As soaring demand has sent rents skyward across many urban centers in the United States, city leaders have tried to identify problems and find affordable housing solutions for working class and poor residents. More than 40 of these local leaders said Thursday that they suspect Airbnb and similar short-term rental services could be, in part, to blame.
In a letter to Federal Trade Commission Chairwoman Edith Ramirez, representatives from more than a dozen American cities, including the nation's most expensive rental markets – from New York City and Boston to San Francisco, Oakland, and San Jose – called for greater transparency about the "sharing economy" company's effect on surrounding communities.
The letter argues that local authorities need reliable data from Airbnb, VRBO, HomeAway, and FlipKey to distinguish users who merely rent out their own homes for short periods of time from those who run multi-property commercial enterprises that could be flouting additional rules and regulations.
"Permitting or encouraging commercial operating would stand in start contrast to the public image of home sharing presented by the industry," the letter states.
Whether home-sharing services share in the blame or not, it is clear that rising rental prices take a toll on certain communities, as The Christian Science Monitor's Jessica Mendoza reported in April:
As housing costs push the working and middle classes out of cities or into poverty, urban areas risk losing the diversity that make them so captivating in the first place.
Already San Francisco and Boston – which rank among the richest cities in America because of their concentration of high-tech, health-care, and other industries – have become places of stark inequality. In 2014, Boston’s wealthiest residents made nearly 18 times what its poorest workers earned – the biggest income gap of any city in the nation – while San Francisco’s richest outearned its poorest by a factor of 14.5, according to the Brookings Institution, a policy research center in Washington, D.C.
And this inequality trickles down with negative impacts on individual residents, too:
Frequent moving and overcrowded homes have been shown to negatively affect children’s performance in school. The stress of looking for new housing, facing foreclosure or eviction, and enduring long commutes has also been linked to health disorders.
“All of it – the uncertainty and stress of where to live, of how to make ends meet, pay utilities, put food on the table – these are devastating choices people have to make,” says Amie Fishman, executive director of the San Francisco-based Non-Profit Housing Association of Northern California. For those who get evicted or priced out of a neighborhood, she says, “you lose not just your home but your network, your support systems, the predictability of your life.”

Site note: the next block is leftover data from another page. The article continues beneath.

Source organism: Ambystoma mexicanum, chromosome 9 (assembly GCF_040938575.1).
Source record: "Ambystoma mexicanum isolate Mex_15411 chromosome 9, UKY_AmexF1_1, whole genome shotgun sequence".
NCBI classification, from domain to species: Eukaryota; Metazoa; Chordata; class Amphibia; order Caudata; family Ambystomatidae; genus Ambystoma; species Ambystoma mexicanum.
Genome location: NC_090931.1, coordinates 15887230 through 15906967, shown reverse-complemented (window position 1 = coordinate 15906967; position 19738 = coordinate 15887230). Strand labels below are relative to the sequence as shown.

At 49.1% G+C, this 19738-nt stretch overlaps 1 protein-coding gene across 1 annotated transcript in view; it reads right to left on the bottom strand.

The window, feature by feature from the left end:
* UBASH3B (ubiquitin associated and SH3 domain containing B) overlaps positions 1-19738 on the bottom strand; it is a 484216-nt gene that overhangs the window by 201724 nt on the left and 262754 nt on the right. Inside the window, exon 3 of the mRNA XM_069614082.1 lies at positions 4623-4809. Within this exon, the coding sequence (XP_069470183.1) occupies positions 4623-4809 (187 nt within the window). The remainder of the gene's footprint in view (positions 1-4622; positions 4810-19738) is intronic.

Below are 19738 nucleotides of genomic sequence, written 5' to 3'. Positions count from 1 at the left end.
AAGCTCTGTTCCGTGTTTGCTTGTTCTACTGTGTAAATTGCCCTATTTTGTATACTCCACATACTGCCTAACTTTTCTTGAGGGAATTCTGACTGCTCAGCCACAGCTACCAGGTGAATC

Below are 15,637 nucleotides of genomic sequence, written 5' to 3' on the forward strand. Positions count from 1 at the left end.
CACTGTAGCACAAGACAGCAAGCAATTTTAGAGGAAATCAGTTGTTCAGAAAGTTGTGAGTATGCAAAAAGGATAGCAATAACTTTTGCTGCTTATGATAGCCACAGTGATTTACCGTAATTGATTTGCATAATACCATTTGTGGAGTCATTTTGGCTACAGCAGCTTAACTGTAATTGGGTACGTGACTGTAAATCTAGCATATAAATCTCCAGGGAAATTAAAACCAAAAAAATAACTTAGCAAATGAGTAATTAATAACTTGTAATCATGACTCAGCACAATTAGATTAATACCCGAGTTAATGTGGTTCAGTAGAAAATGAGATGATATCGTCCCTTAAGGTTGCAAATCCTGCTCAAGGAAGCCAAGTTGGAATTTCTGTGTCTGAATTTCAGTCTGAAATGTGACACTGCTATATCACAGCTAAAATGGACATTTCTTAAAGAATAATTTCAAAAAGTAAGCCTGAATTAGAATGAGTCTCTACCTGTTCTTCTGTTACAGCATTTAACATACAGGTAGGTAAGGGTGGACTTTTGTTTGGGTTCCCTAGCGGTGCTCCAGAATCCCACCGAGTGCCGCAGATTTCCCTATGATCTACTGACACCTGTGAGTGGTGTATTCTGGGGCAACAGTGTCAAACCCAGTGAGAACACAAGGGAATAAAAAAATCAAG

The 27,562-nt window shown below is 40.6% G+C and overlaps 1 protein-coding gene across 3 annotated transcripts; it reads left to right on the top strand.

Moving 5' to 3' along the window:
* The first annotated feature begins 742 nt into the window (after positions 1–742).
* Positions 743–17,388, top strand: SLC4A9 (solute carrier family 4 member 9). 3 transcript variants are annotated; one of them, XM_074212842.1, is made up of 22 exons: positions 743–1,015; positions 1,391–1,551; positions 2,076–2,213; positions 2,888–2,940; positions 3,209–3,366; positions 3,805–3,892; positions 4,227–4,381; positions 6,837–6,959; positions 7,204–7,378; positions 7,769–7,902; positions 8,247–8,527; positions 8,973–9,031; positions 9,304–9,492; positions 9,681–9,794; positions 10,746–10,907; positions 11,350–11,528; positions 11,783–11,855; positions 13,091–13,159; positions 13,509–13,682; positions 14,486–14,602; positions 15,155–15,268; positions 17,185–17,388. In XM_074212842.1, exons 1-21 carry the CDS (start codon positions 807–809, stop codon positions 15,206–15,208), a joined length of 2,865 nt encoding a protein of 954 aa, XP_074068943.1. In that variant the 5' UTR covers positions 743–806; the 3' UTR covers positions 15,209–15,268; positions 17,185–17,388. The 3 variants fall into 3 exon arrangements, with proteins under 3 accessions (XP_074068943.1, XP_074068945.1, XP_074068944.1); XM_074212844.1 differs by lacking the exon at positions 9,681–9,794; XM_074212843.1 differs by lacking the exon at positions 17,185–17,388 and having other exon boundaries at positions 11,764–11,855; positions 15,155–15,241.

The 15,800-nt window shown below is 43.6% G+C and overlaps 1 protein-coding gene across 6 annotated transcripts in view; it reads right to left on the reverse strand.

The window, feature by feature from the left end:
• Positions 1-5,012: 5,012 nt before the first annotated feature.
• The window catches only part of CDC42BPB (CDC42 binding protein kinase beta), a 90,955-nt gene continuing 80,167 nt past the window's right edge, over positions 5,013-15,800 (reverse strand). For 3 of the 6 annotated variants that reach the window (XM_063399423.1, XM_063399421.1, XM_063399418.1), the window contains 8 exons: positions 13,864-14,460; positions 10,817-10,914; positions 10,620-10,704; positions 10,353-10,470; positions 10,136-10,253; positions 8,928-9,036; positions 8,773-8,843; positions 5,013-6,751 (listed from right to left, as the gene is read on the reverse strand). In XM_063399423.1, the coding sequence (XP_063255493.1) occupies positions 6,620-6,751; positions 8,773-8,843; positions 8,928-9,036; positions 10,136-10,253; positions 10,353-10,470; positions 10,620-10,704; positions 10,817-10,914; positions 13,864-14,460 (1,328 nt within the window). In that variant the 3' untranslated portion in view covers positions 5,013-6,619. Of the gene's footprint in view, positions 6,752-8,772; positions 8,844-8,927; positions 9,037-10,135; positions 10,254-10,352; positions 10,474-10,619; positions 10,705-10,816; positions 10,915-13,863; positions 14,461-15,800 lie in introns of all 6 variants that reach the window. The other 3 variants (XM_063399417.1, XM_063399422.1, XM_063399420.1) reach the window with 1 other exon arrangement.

The city leaders acknowledged in their FTC letter that policies need to evolve in the face of evolving industries, but they noted that the balancing act of competing interests must include consumer protections and affordable long-term housing considerations as well.
"Our cities are working to develop and implement policies that allow residents to legally use short-term rental platforms, and also safeguard scarce affordable rental housing by preventing illegal commercial operations," the letter adds.
The message echoed a similar July letter to the FTC from three Democratic US senators: Elizabeth Warren of Massachusetts, Dianne Feinstein of California, and Brian Schatz of Hawaii.
Citing a report from the New York Attorney General's Office, the senators wrote that 72 percent of the units available via Airbnb in New York City appeared to violate state and local law.
"In order to assess ... the use and impact of the short-term rental market, we need reliable data on the commercial use of online platforms," the senators wrote. "We believe the FTC is best positioned to address this data gap in an unbiased manner and we urge the Commission to conduct a review or commercial operators on short-term rental platforms."
In a statement, Airbnb said the company has "participated in meetings with the FTC and discussed how Airbnb fights hotel price gouging and are eager to work with lawmakers and regulators at any level of government who want to learn more about how home sharing helps the middle class," as The Guardian reported.
The company noted, furthermore, that Airbnb hosts keep 97 percent of the proceeds from their listings, adding that many of them "depend on this extra income to help make ends meet."